In June, Israeli-American soil scientist Daniel Hillel was named the 2012 recipient of the World Food Prize, the foremost international honor for individuals who have advanced human development by improving the quality, quantity, or availability of food in the world.
Now, Hillel—a more than 50-year member of the Soil Science Society of America (SSSA)—is slated to speak at the 2012 International Annual Meetings of the American Society of Agronomy (ASA), Crop Science Society of America (CSSA), and SSSA. The meetings will be held in Cincinnati, Ohio on Oct. 21-24, 2012.
Born in the United States but raised in Israel, Hillel was first drawn to the issue of water scarcity in agriculture during his days living in the Negev Desert. His research eventually led to a radically new mode of bringing water to crops in arid regions, known as “micro-irrigation,” which dramatically improved crop production and water conservation in many of the world’s driest and poorest regions.
In addition to Hillel’s talk on Weds., Oct. 24, more than 3,000 research presentations will be given at the meetings, and a number of other noted speakers will be in attendance as well (see below). For additional information, including the full scientific program, visit: https://www.acsmeetings.org/.
Journalists, freelance writers, and public information officers are invited to attend the meetings, and can receive complimentary registration and use of the press room. To learn about eligibility, go to: https://www.acsmeetings.org/newsroom. For more information and to receive press credentials, contact Madeline Fisher, firstname.lastname@example.org, 608-268-3973.
Noted speakers at the 2012 ASA, CSSA, SSSA annual meetings
Baxter Black. Touted by the New York Times as “probably the nation’s most successful living poet,” Black is a former large animal vet who now makes his living as an entertainer, radio commentator, columnist, and “cowboy poet.” Black has also written several books, including a rodeo novel and its sequel, and takes pride in knowing that his works aren’t just displayed prominently in big city libraries, but also small town feed stores.
Heather Hanson. Vice President for Public Policy at the World Food Program USA in Washington, DC, Hansen has worked for more than two decades in policy, advocacy, and management for international organizations with a focus on food security issues. She has consulted for the World Bank and most recently directed policy and advocacy for Mercy Corps, which has humanitarian operations in 40 countries. While at Mercy Crops, Hanson also helped co-convene and lead the Roadmap to End Global Hunger coalition, which today supports development of the Administration's Feed the Future and broader global food security initiatives. Her talk is entitled 'The Real Dirt about Ending Global Hunger.'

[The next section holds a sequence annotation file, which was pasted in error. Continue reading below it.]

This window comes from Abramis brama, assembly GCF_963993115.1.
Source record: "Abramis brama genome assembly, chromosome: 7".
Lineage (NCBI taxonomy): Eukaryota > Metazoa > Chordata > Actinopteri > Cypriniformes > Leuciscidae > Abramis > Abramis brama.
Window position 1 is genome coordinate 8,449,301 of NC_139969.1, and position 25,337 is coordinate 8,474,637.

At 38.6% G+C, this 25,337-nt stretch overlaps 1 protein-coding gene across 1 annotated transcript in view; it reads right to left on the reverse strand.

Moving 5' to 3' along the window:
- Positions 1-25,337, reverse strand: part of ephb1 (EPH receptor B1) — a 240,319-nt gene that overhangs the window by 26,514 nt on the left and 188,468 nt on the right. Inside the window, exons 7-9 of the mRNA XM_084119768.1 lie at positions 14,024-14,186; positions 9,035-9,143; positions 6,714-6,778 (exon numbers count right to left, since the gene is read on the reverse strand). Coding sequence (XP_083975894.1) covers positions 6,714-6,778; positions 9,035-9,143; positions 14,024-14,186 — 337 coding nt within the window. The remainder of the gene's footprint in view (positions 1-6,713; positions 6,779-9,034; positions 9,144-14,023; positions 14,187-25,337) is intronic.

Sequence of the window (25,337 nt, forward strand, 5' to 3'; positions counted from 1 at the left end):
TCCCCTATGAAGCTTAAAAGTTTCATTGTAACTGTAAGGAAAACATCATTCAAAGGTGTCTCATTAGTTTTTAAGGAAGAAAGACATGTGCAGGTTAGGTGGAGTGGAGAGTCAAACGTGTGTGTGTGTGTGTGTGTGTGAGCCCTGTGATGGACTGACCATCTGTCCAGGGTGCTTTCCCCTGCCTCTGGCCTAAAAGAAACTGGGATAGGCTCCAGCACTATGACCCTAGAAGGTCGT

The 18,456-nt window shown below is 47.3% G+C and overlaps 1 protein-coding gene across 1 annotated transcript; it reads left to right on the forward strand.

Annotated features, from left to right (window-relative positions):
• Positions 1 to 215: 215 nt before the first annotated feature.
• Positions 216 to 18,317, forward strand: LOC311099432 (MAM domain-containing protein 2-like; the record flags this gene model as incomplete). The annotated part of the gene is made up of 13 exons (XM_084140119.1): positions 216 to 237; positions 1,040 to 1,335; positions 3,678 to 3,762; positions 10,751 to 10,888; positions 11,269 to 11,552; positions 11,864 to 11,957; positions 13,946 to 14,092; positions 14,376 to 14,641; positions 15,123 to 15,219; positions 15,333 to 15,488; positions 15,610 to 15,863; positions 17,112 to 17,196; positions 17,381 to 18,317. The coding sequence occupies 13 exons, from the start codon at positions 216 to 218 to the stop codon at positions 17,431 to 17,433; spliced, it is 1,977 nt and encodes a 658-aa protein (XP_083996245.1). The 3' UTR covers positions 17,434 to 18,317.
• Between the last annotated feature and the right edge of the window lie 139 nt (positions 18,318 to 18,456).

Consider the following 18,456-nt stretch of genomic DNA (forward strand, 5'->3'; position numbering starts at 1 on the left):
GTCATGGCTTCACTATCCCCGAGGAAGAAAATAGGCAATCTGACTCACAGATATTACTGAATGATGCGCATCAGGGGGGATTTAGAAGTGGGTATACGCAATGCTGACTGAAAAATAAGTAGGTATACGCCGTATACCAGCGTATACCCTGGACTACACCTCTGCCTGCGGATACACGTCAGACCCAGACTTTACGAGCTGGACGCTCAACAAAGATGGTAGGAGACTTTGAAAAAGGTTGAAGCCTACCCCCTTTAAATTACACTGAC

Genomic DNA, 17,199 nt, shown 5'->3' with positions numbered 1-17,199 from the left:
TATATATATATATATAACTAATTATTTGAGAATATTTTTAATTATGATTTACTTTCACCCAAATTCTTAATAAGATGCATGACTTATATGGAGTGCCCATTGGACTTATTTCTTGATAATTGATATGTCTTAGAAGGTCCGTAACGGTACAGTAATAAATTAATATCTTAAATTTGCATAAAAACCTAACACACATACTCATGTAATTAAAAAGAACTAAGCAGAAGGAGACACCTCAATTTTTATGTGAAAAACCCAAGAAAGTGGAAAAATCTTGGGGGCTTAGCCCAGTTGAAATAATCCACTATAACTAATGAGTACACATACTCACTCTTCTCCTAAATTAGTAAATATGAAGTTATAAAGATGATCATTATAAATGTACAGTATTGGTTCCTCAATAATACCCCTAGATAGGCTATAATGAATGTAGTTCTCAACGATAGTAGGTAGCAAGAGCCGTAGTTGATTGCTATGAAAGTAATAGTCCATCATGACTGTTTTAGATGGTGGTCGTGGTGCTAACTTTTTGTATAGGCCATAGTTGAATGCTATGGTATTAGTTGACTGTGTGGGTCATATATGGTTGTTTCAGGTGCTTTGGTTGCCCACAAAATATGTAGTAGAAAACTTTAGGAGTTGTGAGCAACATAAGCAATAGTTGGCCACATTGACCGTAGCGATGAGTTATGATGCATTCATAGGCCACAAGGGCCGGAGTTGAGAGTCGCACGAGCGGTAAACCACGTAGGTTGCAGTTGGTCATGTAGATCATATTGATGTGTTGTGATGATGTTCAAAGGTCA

Jan Leach. A University Distinguished Professor at Colorado State University and adjunct scientist at the International Rice Research Institute in the Philippines, Leach is an authority on the molecular biology of plant-pathogen interactions. She focuses on identifying genetic sources within plants that confer broad-spectrum resistance to disease, with the goal of helping develop ecologically sustainable ways to control plant disease. She also studies complex crop traits that are relevant to biomass accumulation and human health. Leach is a fellow and past president of the American Phytopathological Society, and a fellow of AAAS and the American Academy of Microbiology. Her talk is entitled: “Food for a Hungry Planet: Challenges and Perspectives.”
Paul Mobley. A photographer and author, Mobley will share the images and stories of farm families in his presentation: “American Farmer: The Heart of Our Country,” based on his 2008 book. A Midwest native, Mobley first trained as a photographer at Detroit's Center for Creative Studies, and then in New York, where he apprenticed under Annie Leibovitz and other leading photographers. He then began traveling the world to capture snapshots of the human spirit, turning his lens in 2005 on American farmers and ranchers. His 2008 book of these portraits, American Farmer, became one of the top art and photography books of the year.
Teresa Scanlan. Crowned Miss America in 2011, Theresa Scanlan will give the keynote address to undergraduates in agronomy, crop science, and soil science at this year’s annual meetings. A native of Nebraska, Scanlan was a strong advocate for agriculture during her reign as Miss America, working with numerous organizations, including The Hand That Feeds U.S, an educational resource for urban media on the importance of U.S. agriculture to the security and future of our country.
The American Society of Agronomy (ASA) www.agronomy.org, is a scientific society helping its 8,000+ members advance the disciplines and practices of agronomy by supporting professional growth and science policy initiatives, and by providing quality, research-based publications and a variety of member services.